House GOP whip: Clinton, Sanders fighting over who’s bigger ‘socialist’

House GOP whip: Clinton, Sanders fighting over who’s bigger ‘socialist’

BALTIMORE — Democratic presidential hopefuls Hillary ClintonHillary Diane Rodham ClintonTrump adds to legal team after attacks on Mueller Press: You can’t believe a word he says Feehery: March Madness MORE and Bernie SandersBernard (Bernie) SandersSenate tees up Yemen vote for Tuesday Sanders supporters cancel Clinton protest Congress moving to end US involvement in Yemen MORE are fighting over who’s a bigger “socialist,” House Majority Whip Steve ScaliseStephen (Steve) Joseph ScaliseHouse passes school safety bill amid gun protests House poised to pass school safety measure Five things lawmakers want attached to the trillion funding bill MORE (R-La.) said Thursday during a gathering of House and Senate Republicans.

At the annual GOP retreat, Scalise downplayed divisions within his own party, suggesting instead that fractures were more pronounced in the neck-and-neck Democratic primary race between Clinton, the former secretary of State, and Sanders, Vermont's Independent senator and a self-described socialist.

“Hillary Clinton still has a trust factor within her own party. She has not been able to close the deal on the Democratic side. In fact, Bernie Sanders seems to be gaining momentum,” Scalise told reporters during a news briefing at the retreat.  “And nobody wants to talk about that — they want to talk about the Republican nominees.”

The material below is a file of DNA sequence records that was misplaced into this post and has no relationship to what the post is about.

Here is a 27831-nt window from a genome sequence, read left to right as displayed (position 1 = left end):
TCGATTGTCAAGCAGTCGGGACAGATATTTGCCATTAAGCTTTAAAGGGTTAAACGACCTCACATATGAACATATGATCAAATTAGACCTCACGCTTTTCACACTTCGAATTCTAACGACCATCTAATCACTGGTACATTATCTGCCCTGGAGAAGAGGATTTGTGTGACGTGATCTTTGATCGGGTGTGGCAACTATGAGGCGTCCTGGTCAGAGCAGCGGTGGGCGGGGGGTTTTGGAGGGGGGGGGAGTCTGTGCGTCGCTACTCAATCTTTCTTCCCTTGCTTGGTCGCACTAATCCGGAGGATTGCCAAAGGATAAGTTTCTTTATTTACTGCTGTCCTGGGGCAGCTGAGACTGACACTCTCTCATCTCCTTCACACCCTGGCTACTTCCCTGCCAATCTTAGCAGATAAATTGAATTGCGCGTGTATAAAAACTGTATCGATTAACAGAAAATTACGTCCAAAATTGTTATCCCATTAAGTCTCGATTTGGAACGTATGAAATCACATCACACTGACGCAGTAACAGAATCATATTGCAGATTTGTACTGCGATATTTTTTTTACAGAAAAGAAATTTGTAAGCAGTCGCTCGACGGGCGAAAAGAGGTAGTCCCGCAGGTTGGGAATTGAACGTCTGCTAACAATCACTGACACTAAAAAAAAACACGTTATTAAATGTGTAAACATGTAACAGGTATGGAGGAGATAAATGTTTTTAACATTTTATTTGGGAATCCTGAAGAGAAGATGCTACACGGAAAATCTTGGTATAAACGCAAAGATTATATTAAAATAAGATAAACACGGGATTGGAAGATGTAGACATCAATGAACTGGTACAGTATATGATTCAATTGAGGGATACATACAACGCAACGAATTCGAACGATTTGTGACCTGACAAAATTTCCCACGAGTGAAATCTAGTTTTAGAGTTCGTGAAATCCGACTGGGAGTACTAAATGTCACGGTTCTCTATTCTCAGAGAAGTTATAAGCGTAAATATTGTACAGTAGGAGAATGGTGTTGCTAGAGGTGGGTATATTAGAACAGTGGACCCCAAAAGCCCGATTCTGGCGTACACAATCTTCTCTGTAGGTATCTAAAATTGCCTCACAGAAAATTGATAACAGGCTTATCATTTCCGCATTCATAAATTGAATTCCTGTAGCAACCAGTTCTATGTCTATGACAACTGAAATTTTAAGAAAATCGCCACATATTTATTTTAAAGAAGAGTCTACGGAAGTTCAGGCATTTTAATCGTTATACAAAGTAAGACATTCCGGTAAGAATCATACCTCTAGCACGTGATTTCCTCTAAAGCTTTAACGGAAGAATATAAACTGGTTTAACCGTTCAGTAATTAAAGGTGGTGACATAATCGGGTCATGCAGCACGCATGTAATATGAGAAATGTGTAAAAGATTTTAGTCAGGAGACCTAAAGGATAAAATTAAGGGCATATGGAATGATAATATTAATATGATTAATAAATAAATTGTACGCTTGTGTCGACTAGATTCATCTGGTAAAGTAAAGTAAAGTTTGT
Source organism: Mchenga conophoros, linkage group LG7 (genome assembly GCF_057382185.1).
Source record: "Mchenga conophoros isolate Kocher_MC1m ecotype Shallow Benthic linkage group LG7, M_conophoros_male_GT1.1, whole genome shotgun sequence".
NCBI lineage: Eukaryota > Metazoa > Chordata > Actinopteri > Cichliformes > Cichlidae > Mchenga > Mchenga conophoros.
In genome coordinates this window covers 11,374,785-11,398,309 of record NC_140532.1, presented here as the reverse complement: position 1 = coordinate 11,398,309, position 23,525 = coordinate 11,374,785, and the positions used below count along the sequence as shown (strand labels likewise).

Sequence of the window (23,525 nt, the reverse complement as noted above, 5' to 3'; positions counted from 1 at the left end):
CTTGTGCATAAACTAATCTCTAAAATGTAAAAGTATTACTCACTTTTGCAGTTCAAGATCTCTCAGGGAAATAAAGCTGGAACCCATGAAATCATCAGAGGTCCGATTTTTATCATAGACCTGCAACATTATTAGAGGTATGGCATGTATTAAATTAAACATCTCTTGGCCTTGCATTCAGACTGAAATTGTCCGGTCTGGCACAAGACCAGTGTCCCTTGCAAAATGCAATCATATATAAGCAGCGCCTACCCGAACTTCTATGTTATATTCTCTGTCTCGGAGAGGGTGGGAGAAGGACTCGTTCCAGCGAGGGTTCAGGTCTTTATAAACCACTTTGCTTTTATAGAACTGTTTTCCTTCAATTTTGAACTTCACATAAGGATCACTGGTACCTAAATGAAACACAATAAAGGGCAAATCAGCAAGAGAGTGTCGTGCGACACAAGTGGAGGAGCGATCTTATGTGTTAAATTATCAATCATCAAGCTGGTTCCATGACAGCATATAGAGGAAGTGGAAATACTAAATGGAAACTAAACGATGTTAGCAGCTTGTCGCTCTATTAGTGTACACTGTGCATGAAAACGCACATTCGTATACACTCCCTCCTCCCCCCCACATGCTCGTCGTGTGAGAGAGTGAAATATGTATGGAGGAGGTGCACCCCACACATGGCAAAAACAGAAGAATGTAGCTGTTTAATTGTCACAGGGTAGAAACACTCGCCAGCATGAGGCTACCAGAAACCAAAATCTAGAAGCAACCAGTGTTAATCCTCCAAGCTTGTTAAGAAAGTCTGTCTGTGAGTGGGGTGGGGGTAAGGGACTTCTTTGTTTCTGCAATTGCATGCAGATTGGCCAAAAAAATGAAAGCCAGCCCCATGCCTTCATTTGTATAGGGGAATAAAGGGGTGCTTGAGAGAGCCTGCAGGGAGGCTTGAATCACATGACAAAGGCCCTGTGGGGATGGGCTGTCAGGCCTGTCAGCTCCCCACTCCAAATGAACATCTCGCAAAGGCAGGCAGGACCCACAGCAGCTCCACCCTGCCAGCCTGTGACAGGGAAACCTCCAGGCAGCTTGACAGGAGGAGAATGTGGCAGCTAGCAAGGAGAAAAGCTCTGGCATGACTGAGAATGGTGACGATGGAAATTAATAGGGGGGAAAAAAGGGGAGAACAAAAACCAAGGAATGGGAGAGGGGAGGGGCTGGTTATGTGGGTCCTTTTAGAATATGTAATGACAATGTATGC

Whomever emerges from the crowded GOP presidential field to win the nomination will be able to “unite” Republicans and take back the White House, Scalise said.

That’s because Democrats “will be fighting over who is more socialist, Bernie Sanders or Hillary Clinton,” Scalise added. “And our country is not a socialist nation, and yet you see the [Democrats] — they’re going to produce somebody who is probably more aligned with socialist policy, and that’s not the direction of America.”

Ahead of the prime-time GOP debate Thursday night in South Carolina, Senate GOP Policy Chairman John Barrasso (R-Wyo.) accused Democrats of trying to hide their presidential debates to favor Clinton, the establishment favorite. One, he said, was scheduled on a Saturday night when few voters tuned in.

The next Democratic debate is Sunday, in the middle of a three-day weekend for many families.

“People don’t even know they are occurring, and that’s what the Democrats are trying to do,” Barrasso said. “They are trying to hide the divisions in the party, and the divisions are running very deep.”